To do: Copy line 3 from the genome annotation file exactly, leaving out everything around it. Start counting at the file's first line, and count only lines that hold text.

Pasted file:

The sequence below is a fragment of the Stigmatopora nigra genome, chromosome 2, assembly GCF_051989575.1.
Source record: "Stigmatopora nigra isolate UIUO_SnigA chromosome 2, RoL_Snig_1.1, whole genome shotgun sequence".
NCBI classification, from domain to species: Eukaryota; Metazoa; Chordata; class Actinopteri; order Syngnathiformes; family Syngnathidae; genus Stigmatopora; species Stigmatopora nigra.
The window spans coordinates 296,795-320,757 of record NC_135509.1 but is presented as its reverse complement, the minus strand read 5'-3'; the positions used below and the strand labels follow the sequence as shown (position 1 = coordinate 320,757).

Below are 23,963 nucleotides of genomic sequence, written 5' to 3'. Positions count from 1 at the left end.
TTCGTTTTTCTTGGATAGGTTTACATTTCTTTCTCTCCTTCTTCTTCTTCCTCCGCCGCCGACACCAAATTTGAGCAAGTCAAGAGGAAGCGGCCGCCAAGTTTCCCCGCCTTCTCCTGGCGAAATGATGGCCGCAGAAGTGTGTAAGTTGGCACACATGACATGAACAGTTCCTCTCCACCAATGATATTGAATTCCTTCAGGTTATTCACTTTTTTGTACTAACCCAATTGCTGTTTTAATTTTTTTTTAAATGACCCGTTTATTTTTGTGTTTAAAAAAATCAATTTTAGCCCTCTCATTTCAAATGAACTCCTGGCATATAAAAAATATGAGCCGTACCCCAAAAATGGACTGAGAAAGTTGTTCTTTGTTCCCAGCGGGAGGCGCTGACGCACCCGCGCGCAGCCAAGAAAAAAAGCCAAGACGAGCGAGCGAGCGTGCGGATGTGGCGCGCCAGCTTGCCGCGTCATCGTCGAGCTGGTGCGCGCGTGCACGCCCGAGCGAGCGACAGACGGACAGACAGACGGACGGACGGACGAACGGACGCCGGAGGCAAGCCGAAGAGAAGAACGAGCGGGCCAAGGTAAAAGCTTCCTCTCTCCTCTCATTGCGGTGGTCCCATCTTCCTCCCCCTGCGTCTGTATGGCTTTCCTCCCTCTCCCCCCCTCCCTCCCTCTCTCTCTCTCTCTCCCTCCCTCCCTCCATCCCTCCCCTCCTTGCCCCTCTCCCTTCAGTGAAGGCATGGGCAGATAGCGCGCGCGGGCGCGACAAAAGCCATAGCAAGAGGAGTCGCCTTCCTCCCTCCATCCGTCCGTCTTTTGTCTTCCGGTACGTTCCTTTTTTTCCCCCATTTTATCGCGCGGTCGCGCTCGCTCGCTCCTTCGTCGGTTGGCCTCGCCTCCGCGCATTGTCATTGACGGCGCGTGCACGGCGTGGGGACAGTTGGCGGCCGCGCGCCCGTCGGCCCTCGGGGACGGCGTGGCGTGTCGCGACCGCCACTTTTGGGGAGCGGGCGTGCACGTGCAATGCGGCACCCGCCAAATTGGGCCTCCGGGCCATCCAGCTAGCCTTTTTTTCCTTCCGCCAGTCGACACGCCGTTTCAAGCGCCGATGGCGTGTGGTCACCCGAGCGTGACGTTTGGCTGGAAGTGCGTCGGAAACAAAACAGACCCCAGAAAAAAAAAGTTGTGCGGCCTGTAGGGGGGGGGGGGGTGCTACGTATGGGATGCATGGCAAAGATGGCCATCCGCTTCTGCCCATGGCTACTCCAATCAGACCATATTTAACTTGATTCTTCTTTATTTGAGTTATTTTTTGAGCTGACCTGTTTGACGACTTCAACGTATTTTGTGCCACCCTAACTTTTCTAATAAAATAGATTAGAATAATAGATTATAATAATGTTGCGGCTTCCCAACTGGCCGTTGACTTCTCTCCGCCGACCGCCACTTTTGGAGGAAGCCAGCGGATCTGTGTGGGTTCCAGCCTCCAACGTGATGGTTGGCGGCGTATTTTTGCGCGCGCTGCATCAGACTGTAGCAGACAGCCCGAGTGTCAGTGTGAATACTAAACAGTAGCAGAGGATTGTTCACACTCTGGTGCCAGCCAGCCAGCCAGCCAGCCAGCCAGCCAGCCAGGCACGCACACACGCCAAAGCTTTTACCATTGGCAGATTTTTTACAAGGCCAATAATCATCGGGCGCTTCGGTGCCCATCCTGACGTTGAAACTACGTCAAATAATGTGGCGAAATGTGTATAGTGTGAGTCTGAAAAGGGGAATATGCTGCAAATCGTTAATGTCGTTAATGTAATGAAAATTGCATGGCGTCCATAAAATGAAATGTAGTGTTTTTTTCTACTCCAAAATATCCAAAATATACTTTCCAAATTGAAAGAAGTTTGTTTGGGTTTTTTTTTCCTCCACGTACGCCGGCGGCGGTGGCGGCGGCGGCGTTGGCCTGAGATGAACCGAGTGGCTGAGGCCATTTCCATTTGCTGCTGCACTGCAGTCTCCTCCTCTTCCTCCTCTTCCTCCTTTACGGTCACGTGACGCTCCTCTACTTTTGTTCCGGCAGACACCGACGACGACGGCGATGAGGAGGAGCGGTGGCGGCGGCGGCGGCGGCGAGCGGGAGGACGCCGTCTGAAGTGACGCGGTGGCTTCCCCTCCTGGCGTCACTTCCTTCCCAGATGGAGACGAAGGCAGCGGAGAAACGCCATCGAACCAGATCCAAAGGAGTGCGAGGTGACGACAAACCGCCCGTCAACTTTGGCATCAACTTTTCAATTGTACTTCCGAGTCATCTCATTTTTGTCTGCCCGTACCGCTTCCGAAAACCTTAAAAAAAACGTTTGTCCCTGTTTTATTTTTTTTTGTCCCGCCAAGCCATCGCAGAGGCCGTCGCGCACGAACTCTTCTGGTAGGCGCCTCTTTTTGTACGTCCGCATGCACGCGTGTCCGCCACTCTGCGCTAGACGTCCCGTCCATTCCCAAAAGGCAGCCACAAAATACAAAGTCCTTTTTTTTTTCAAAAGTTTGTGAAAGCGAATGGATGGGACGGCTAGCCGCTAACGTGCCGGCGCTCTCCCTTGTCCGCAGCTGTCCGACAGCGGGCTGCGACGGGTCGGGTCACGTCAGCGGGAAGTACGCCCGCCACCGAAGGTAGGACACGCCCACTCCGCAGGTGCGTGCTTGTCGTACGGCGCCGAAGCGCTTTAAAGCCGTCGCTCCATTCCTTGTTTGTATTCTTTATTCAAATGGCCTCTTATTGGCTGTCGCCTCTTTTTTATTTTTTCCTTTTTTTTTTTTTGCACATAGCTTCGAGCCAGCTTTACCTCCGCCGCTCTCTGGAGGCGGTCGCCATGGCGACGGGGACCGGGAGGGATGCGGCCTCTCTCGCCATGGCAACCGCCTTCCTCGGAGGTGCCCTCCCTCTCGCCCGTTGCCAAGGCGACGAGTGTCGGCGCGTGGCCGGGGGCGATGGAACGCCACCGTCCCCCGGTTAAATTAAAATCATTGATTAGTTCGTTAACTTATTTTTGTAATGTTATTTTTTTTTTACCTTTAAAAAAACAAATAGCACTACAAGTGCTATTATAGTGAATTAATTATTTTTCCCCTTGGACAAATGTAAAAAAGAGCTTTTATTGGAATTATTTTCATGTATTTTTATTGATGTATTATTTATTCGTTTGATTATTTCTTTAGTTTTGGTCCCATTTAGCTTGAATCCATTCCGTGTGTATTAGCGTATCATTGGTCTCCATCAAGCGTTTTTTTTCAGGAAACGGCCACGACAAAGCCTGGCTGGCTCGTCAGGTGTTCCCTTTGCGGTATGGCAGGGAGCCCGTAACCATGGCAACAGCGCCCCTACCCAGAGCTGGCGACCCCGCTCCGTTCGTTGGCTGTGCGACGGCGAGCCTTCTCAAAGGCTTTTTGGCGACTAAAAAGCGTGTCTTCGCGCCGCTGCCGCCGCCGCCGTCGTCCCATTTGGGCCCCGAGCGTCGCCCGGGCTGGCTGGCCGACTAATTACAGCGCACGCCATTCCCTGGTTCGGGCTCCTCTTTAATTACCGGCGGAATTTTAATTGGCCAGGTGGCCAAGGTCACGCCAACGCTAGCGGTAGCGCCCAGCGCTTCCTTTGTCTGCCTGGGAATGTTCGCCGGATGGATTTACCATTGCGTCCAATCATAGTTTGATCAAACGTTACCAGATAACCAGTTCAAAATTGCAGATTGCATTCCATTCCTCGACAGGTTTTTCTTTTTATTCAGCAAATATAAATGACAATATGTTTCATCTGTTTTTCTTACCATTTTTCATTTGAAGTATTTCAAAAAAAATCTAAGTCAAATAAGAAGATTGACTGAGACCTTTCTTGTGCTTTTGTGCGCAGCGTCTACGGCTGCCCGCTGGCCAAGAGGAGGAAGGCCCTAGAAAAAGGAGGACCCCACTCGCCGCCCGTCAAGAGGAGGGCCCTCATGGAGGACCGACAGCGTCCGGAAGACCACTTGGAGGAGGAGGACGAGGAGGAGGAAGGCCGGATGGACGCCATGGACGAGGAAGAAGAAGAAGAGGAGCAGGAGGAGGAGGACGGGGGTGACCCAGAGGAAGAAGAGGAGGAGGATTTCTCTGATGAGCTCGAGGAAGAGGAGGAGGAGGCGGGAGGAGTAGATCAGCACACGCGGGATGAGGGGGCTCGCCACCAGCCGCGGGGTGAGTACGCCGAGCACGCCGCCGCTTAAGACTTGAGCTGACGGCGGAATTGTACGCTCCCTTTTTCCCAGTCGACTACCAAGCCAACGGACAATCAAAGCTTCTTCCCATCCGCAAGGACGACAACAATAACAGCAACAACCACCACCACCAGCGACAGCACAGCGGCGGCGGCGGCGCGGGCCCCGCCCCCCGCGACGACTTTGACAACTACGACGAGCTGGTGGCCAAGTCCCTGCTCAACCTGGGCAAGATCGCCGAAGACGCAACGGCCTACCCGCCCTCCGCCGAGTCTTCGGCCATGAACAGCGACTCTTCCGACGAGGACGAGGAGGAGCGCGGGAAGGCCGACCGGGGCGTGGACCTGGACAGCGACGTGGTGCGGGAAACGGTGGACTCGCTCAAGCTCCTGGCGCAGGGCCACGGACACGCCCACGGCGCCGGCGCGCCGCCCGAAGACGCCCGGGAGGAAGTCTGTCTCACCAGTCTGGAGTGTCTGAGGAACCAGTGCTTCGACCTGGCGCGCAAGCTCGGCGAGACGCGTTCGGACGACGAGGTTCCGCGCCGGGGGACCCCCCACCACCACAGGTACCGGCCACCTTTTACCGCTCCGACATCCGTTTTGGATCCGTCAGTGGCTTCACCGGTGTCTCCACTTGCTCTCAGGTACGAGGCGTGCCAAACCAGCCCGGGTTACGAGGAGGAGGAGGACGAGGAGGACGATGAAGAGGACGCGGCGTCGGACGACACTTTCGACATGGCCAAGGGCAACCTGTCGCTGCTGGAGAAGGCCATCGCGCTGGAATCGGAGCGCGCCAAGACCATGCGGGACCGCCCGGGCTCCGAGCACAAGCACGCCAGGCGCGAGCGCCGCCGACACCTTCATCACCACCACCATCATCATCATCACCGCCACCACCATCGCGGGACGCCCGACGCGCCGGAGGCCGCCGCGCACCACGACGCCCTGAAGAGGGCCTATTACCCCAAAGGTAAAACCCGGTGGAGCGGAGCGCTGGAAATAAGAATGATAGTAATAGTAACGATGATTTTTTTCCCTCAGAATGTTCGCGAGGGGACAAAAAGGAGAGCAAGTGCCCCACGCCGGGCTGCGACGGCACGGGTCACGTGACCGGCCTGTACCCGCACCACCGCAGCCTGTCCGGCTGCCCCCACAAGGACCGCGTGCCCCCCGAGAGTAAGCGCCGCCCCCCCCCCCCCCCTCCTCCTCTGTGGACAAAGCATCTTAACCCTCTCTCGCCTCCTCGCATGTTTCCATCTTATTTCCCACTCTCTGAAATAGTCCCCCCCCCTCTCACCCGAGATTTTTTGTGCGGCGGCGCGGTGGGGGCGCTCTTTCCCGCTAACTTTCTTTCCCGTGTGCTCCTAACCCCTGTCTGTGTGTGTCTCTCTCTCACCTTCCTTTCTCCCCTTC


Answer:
NCBI classification, from domain to species: Eukaryota; Metazoa; Chordata; class Actinopteri; order Syngnathiformes; family Syngnathidae; genus Stigmatopora; species Stigmatopora nigra.